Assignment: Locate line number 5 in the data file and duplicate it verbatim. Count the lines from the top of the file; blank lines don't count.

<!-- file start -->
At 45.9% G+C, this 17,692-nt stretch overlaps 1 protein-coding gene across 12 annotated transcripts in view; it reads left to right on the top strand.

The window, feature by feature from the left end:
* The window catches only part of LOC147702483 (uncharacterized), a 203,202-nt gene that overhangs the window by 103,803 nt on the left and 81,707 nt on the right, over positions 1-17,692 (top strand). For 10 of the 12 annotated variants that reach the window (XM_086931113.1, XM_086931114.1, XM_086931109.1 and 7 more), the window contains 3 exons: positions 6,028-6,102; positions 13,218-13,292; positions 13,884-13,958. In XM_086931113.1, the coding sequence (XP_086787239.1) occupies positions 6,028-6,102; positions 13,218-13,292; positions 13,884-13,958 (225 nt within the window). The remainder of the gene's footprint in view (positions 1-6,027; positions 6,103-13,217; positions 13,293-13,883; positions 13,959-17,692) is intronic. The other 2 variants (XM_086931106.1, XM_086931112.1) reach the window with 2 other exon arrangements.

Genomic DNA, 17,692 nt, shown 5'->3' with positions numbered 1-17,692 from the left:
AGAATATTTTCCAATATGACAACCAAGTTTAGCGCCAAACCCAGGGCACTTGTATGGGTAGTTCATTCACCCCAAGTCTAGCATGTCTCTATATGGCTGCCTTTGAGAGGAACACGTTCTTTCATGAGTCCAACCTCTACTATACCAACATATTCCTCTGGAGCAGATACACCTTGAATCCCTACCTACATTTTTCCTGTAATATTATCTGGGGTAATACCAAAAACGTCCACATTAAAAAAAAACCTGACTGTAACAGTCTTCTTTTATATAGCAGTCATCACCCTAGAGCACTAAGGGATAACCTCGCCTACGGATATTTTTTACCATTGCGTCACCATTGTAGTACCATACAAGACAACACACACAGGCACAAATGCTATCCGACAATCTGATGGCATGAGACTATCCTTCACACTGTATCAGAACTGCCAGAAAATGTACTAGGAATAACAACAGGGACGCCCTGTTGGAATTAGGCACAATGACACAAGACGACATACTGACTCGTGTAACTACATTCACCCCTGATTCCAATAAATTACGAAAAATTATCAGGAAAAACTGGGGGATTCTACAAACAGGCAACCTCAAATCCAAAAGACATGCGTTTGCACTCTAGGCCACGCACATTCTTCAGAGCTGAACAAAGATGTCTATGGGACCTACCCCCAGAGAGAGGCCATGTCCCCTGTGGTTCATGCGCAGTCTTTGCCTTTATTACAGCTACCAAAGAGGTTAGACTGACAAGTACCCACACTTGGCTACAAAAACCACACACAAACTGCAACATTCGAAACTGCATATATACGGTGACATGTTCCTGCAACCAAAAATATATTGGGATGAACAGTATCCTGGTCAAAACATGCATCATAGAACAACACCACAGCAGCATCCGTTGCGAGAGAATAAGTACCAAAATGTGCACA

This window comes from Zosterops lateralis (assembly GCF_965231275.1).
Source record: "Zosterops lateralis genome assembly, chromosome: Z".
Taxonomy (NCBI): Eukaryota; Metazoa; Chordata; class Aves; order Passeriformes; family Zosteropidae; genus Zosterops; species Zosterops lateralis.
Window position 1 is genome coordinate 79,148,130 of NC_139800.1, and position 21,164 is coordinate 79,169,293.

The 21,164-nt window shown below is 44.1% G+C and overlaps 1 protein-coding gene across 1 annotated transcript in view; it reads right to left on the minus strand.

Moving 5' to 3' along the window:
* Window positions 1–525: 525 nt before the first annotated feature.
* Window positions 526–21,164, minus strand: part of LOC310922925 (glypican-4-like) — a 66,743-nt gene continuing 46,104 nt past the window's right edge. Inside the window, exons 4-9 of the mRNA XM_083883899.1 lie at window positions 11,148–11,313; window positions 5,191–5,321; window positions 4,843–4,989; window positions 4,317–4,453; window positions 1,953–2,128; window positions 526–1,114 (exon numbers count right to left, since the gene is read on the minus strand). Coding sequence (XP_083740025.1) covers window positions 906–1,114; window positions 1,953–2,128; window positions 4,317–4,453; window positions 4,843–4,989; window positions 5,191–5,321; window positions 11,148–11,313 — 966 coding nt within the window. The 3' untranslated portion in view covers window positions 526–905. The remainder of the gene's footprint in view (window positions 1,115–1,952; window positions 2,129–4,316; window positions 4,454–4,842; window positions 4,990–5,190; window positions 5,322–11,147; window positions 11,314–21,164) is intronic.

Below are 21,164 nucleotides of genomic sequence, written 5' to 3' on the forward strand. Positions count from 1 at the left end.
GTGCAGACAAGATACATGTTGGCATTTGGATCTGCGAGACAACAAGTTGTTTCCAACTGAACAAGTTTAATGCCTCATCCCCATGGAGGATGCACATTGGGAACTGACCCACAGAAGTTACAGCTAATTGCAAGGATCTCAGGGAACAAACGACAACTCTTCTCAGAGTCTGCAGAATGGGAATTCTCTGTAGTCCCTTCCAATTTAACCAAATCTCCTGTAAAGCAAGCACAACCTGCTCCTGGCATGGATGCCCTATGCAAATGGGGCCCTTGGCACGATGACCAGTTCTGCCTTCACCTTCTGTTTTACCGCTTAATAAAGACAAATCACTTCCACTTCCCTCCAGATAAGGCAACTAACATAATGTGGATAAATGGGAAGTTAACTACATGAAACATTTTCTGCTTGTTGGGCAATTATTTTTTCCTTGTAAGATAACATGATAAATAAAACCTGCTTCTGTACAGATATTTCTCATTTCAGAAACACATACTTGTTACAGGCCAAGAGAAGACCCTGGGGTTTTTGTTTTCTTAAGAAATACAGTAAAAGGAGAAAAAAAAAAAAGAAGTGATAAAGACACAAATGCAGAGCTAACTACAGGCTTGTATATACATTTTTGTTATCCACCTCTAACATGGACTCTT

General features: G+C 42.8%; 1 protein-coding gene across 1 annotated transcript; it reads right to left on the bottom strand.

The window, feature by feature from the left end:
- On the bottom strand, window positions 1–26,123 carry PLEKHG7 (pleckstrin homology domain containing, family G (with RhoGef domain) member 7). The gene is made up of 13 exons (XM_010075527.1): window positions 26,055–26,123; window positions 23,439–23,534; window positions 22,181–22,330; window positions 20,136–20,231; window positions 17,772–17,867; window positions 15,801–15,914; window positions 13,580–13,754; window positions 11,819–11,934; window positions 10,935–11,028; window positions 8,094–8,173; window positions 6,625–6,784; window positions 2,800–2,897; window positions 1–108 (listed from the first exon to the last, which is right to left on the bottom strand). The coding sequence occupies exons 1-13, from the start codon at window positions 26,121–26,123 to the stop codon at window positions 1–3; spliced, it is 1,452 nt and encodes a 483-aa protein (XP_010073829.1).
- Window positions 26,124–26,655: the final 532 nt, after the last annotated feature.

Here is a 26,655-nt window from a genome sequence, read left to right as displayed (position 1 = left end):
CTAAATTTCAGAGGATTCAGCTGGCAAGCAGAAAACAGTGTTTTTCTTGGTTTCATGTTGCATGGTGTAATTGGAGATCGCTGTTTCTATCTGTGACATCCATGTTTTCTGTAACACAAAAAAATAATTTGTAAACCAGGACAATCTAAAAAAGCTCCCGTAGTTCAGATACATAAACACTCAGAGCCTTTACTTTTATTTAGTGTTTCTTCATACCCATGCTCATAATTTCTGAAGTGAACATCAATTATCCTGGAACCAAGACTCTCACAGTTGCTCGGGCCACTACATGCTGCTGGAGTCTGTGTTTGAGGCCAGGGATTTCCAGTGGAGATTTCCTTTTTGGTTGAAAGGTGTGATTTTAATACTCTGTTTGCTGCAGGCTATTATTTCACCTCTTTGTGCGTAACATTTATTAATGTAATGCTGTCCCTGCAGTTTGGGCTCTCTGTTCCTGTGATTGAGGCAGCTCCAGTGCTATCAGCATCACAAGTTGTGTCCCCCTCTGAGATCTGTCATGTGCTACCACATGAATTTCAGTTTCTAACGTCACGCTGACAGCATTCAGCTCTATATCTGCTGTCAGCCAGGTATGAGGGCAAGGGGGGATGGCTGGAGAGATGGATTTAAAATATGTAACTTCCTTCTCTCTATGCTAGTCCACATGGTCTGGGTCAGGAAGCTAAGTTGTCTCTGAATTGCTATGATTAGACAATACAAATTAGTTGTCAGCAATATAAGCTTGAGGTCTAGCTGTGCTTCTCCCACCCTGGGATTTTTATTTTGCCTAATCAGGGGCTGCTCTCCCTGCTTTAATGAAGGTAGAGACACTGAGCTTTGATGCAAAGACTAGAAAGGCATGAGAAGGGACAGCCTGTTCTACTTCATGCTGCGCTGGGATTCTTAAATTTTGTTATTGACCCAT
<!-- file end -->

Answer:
AGAATATTTTCCAATATGACAACCAAGTTTAGCGCCAAACCCAGGGCACTTGTATGGGTAGTTCATTCACCCCAAGTCTAGCATGTCTCTATATGGCTGCCTTTGAGAGGAACACGTTCTTTCATGAGTCCAACCTCTACTATACCAACATATTCCTCTGGAGCAGATACACCTTGAATCCCTACCTACATTTTTCCTGTAATATTATCTGGGGTAATACCAAAAACGTCCACATTAAAAAAAAACCTGACTGTAACAGTCTTCTTTTATATAGCAGTCATCACCCTAGAGCACTAAGGGATAACCTCGCCTACGGATATTTTTTACCATTGCGTCACCATTGTAGTACCATACAAGACAACACACACAGGCACAAATGCTATCCGACAATCTGATGGCATGAGACTATCCTTCACACTGTATCAGAACTGCCAGAAAATGTACTAGGAATAACAACAGGGACGCCCTGTTGGAATTAGGCACAATGACACAAGACGACATACTGACTCGTGTAACTACATTCACCCCTGATTCCAATAAATTACGAAAAATTATCAGGAAAAACTGGGGGATTCTACAAACAGGCAACCTCAAATCCAAAAGACATGCGTTTGCACTCTAGGCCACGCACATTCTTCAGAGCTGAACAAAGATGTCTATGGGACCTACCCCCAGAGAGAGGCCATGTCCCCTGTGGTTCATGCGCAGTCTTTGCCTTTATTACAGCTACCAAAGAGGTTAGACTGACAAGTACCCACACTTGGCTACAAAAACCACACACAAACTGCAACATTCGAAACTGCATATATACGGTGACATGTTCCTGCAACCAAAAATATATTGGGATGAACAGTATCCTGGTCAAAACATGCATCATAGAACAACACCACAGCAGCATCCGTTGCGAGAGAATAAGTACCAAAATGTGCACA